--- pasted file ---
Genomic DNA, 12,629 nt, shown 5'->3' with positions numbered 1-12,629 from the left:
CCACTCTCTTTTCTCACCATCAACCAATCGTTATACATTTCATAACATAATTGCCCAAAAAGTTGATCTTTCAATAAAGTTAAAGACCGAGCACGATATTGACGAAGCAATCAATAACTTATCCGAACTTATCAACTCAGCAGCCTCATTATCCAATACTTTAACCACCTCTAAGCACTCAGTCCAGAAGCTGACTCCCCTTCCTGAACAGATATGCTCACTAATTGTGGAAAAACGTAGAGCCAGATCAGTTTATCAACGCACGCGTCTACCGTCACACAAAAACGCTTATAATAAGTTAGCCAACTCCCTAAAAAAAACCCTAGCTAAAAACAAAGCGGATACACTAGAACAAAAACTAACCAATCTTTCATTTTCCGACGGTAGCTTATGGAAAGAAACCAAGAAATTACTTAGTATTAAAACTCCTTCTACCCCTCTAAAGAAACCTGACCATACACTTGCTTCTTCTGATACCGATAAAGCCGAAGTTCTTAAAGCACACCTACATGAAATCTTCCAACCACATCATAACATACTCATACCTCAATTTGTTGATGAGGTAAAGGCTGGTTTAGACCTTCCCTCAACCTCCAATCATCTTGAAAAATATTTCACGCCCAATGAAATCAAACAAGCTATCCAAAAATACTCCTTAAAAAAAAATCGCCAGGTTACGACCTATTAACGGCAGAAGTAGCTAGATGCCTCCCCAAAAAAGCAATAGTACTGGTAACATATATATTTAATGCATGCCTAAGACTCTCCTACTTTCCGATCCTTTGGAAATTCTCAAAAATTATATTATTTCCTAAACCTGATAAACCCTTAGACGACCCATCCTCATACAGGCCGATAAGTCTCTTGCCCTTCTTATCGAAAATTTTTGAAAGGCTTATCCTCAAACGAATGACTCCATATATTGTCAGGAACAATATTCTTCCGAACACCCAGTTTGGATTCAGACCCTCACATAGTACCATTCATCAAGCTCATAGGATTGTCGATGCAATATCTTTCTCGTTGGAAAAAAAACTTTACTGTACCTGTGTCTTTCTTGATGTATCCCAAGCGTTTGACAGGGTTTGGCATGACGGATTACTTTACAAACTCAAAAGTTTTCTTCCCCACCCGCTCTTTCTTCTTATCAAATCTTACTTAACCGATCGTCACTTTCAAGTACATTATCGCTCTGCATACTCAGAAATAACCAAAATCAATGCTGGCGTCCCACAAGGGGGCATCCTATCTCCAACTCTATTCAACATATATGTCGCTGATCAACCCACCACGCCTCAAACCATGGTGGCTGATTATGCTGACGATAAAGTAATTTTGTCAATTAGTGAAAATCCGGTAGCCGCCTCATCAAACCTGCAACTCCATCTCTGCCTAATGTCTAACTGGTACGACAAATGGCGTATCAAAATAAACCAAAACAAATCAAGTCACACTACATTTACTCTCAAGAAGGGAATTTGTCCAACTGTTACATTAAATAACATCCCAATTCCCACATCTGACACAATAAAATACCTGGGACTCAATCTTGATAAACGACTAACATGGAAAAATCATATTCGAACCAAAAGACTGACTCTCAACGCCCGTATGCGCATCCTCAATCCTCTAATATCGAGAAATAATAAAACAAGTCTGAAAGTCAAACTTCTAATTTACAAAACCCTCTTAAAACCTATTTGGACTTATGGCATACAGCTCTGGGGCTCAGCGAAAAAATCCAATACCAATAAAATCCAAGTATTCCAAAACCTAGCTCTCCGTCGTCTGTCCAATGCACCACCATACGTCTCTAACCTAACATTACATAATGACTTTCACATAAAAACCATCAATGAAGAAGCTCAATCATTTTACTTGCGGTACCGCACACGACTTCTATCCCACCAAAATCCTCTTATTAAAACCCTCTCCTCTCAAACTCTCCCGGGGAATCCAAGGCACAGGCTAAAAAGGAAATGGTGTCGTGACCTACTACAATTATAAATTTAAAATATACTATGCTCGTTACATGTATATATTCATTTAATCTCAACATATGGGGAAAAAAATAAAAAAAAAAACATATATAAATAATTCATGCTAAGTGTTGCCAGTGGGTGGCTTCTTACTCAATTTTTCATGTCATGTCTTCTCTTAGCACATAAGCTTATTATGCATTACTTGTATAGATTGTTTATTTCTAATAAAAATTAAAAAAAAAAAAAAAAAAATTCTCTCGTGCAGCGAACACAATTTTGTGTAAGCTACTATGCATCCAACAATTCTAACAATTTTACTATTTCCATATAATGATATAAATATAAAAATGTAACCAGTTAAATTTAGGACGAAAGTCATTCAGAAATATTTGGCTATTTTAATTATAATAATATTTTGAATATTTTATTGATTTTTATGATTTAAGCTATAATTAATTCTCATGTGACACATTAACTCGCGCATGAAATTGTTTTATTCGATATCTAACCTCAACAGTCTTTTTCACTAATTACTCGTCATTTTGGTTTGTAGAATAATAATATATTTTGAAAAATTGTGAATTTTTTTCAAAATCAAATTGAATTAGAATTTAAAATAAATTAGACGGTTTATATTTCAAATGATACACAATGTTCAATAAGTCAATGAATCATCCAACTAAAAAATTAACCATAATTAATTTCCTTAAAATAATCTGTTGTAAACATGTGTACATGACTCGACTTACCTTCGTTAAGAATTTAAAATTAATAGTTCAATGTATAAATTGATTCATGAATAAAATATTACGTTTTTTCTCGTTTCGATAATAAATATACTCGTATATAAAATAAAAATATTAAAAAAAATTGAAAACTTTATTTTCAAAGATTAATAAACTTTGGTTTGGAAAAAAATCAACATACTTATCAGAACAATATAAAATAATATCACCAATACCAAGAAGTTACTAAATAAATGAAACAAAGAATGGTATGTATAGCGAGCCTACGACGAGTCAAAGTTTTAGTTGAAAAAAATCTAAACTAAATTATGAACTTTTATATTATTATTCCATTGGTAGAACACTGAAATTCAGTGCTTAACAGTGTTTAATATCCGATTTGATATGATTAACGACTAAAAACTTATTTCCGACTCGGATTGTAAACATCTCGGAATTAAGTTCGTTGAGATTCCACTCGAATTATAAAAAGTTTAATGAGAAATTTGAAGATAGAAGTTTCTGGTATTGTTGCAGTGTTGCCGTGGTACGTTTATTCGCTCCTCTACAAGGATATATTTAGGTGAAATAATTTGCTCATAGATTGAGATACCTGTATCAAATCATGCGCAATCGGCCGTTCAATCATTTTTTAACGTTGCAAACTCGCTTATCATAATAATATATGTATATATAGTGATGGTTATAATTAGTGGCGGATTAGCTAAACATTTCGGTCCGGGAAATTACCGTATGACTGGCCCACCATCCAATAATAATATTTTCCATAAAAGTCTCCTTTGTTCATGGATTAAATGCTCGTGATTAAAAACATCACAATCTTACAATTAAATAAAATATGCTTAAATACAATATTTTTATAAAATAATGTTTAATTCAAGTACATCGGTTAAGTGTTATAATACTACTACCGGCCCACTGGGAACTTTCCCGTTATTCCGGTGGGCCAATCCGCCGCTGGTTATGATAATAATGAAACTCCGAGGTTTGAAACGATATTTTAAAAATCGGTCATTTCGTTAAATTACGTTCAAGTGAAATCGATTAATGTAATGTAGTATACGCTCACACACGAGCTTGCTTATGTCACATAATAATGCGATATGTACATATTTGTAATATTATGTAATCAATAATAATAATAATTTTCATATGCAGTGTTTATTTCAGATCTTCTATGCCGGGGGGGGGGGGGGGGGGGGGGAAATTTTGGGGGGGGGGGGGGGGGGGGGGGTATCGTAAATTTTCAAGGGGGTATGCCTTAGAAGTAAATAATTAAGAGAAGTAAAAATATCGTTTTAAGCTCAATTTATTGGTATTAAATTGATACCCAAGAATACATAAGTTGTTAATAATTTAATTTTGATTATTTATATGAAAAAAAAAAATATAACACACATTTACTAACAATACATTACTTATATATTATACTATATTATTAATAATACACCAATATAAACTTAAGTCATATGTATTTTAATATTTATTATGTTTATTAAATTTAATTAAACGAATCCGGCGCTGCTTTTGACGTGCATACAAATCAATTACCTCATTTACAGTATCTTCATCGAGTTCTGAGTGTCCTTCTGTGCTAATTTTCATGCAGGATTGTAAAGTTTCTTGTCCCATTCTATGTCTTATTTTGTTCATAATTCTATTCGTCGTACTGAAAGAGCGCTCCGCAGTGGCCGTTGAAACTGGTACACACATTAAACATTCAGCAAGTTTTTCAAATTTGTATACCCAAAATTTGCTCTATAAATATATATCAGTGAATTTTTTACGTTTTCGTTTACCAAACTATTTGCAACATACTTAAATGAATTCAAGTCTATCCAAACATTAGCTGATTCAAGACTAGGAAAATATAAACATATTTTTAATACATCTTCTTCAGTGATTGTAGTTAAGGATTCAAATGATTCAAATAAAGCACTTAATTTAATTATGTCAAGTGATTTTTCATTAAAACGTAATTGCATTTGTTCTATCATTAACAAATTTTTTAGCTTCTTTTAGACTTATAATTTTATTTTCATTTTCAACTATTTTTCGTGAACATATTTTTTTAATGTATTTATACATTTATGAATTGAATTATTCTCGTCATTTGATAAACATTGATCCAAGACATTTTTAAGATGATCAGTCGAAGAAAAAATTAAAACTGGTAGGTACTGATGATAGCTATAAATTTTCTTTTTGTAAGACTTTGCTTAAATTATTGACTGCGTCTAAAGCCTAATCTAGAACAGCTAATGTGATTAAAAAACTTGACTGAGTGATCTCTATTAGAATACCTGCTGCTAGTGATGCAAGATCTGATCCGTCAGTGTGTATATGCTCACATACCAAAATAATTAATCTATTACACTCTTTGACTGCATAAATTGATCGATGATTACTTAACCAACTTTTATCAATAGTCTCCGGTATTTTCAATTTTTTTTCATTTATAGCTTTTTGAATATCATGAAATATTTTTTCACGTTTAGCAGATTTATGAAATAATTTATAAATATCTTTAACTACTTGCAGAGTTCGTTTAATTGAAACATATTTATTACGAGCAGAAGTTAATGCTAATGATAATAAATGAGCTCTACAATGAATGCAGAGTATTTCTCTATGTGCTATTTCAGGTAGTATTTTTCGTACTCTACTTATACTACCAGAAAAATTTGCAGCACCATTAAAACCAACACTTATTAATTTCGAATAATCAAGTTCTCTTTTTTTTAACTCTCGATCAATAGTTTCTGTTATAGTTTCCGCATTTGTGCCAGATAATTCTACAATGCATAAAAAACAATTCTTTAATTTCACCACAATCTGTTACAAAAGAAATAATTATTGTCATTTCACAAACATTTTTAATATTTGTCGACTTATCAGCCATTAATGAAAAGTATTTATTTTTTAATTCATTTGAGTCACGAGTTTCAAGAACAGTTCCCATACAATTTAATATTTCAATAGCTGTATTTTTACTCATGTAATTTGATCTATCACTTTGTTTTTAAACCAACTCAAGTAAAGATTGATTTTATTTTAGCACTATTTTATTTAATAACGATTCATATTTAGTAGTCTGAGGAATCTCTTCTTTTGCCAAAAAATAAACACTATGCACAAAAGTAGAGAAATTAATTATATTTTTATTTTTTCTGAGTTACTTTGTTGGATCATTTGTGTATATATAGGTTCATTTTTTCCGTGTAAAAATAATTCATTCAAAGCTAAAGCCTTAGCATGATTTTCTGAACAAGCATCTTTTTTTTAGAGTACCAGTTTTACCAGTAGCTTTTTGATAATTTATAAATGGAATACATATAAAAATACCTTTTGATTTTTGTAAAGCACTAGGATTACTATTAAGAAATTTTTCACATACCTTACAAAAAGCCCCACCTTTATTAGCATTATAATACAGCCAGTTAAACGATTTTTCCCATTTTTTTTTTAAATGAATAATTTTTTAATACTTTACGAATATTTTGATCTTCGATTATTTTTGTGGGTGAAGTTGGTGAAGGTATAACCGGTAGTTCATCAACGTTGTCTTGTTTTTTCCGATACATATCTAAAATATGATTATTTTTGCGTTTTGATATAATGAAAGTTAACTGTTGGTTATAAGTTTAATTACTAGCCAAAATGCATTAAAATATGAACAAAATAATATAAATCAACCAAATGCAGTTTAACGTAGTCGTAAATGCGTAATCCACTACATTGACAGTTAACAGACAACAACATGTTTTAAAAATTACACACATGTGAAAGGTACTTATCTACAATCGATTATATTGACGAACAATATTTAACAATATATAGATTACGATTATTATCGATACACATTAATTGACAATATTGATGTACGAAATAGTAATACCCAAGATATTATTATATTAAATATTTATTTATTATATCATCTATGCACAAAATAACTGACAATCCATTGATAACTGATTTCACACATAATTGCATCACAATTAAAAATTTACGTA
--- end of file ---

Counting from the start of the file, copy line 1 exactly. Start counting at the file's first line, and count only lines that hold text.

Genomic DNA, 12,629 nt, shown 5'->3' with positions numbered 1-12,629 from the left: